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Unfortunately equation (59) is valid only for common source and common receiver
gathers. Let us take, for instance, the common offset pattern in the 2D case :

at fixed *l*. In this case we have datum
where is the arrival time of a reflected wave propagating from source *s* to
receiver *r*. Then
We can't separately determine values and
and, consequently, can't determine initial
conditions for eiconal .We see that the reverse eikonal's continuation with datum can't
reconstruct the true location of the seismic rays. The problem simplifies
greatly when *l*=0 (zero offset pattern). In this case incidence and
reflected rays coincide, and due to the principle of reciprocity,
so
and
| |
(61) |

This means that the solution of equation (61) with initial condition
| |
(62) |

will give the true ray pattern although the travel-times will be different.
This is not bad. Since the time of propagation from the reflector *R* to
surface along the normal ray equals , the condition
| |
(63) |

determines the location of the reflector.
We could obtain the same result by solving the half-velocity eikonal equation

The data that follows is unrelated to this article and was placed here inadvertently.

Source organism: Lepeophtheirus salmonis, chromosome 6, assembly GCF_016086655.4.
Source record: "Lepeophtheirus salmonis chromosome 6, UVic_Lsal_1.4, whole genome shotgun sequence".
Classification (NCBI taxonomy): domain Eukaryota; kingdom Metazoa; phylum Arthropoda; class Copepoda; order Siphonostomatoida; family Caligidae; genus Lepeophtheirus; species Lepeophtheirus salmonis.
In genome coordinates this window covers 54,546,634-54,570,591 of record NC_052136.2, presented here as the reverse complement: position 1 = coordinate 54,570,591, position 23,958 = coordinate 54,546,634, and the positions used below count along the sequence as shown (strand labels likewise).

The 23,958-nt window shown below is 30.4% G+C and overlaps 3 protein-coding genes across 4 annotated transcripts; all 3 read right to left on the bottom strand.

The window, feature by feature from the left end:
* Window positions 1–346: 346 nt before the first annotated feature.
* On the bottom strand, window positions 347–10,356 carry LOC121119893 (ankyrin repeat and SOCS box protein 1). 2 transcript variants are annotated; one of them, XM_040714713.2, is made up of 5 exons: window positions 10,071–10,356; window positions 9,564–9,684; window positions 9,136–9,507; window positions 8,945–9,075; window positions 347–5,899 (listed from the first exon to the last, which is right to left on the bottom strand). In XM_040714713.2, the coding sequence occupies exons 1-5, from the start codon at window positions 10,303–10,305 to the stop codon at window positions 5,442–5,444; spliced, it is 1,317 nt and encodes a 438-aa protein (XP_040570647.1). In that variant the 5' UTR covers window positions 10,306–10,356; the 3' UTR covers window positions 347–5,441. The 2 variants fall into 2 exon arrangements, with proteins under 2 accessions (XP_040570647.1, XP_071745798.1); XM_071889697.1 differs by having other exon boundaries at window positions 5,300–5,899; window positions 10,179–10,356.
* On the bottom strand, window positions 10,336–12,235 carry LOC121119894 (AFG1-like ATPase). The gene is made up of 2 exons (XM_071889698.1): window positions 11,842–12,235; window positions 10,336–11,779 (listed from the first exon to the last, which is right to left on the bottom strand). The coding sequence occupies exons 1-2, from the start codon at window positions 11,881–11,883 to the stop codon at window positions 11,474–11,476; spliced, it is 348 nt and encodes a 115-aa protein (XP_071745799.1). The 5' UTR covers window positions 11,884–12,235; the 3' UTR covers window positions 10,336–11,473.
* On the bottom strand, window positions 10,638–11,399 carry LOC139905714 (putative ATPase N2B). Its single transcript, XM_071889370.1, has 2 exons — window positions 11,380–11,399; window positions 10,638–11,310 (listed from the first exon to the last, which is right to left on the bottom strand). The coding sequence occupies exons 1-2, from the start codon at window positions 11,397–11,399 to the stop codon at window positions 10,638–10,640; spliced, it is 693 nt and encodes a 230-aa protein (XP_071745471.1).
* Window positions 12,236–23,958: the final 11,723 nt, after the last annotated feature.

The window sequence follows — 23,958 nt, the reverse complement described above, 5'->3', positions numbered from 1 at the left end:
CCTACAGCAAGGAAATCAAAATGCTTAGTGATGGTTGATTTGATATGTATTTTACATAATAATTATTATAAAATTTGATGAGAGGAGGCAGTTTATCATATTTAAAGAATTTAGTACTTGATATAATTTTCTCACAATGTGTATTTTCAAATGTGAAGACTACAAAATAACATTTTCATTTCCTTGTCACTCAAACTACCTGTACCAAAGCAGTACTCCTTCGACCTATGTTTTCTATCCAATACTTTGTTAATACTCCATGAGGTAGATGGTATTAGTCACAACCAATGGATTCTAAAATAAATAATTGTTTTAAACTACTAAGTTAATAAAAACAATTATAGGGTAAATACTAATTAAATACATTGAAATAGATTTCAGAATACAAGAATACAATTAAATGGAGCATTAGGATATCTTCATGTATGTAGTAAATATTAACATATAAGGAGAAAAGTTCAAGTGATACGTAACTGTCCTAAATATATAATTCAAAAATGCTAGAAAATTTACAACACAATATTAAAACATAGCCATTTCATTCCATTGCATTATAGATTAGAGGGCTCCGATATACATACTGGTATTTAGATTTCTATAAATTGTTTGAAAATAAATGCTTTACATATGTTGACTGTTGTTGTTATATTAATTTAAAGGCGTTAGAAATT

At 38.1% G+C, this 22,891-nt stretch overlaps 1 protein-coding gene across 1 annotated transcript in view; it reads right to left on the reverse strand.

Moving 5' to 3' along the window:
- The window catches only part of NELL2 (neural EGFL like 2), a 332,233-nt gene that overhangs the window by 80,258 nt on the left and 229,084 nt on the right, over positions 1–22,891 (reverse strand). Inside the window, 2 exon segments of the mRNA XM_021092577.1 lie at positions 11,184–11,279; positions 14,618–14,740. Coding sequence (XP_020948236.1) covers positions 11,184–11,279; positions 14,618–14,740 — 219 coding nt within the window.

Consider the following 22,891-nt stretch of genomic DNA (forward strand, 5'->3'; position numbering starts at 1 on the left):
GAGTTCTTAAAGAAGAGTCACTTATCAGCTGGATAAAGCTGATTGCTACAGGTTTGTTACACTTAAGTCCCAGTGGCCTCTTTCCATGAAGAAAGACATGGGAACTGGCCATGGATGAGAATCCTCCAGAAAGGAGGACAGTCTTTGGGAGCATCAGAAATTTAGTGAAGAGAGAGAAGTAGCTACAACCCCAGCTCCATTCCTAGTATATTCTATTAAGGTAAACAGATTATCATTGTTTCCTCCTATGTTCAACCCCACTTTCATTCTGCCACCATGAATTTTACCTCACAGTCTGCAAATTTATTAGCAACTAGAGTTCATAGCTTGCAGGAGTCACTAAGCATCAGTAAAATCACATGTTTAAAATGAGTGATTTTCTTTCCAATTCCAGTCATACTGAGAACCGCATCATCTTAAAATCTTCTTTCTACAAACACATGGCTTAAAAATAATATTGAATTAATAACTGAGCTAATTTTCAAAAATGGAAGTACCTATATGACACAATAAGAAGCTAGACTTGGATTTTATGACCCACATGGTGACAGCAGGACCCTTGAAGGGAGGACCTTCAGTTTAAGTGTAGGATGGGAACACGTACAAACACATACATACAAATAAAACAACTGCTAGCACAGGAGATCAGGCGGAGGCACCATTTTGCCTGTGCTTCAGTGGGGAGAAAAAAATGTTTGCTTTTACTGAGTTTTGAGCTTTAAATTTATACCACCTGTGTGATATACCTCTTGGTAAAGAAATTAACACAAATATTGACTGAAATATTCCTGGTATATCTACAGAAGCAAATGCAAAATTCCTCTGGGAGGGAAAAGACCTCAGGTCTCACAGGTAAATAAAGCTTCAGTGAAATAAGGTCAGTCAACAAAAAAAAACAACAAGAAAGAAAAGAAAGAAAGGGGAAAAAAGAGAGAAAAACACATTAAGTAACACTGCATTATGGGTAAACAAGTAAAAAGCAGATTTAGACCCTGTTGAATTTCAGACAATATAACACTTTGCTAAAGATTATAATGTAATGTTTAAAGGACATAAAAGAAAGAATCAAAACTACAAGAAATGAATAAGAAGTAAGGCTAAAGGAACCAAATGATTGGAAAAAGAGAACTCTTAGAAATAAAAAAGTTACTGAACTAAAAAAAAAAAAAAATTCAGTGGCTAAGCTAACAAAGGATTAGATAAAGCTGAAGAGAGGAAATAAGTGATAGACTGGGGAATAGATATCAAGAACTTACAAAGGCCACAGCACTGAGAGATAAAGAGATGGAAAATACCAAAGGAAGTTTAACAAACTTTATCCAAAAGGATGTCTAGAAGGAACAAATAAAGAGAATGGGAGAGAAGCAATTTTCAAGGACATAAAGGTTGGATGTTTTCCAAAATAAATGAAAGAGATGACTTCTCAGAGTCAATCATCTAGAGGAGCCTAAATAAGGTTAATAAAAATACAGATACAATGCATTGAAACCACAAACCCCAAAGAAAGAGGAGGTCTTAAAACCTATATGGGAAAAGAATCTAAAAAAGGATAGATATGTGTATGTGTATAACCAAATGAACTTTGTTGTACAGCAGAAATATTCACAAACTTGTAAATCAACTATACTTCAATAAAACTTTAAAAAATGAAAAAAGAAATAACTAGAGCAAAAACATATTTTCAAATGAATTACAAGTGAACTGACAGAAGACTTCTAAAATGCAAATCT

| |
(64) |

with initial datum
| |
(65) |

Usually this scheme is obtained from some thought experiment (i.e., the exploding
reflector hypothesis). Let us find the forward eikonal's continuation
in the medium with velocity and initial condition
| |
(66) |

This corresponds to a thought experiment with an impulsive source that is distributed along
the surface *R* at *t*=0).
It is easy to understand that the solution of this
problem will coincide on the surface with . It is clear
that the reverse eikonal's continuation of in a medium with half-velocity has the isochron on the surface *R*.

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Stanford Exploration Project

1/13/1998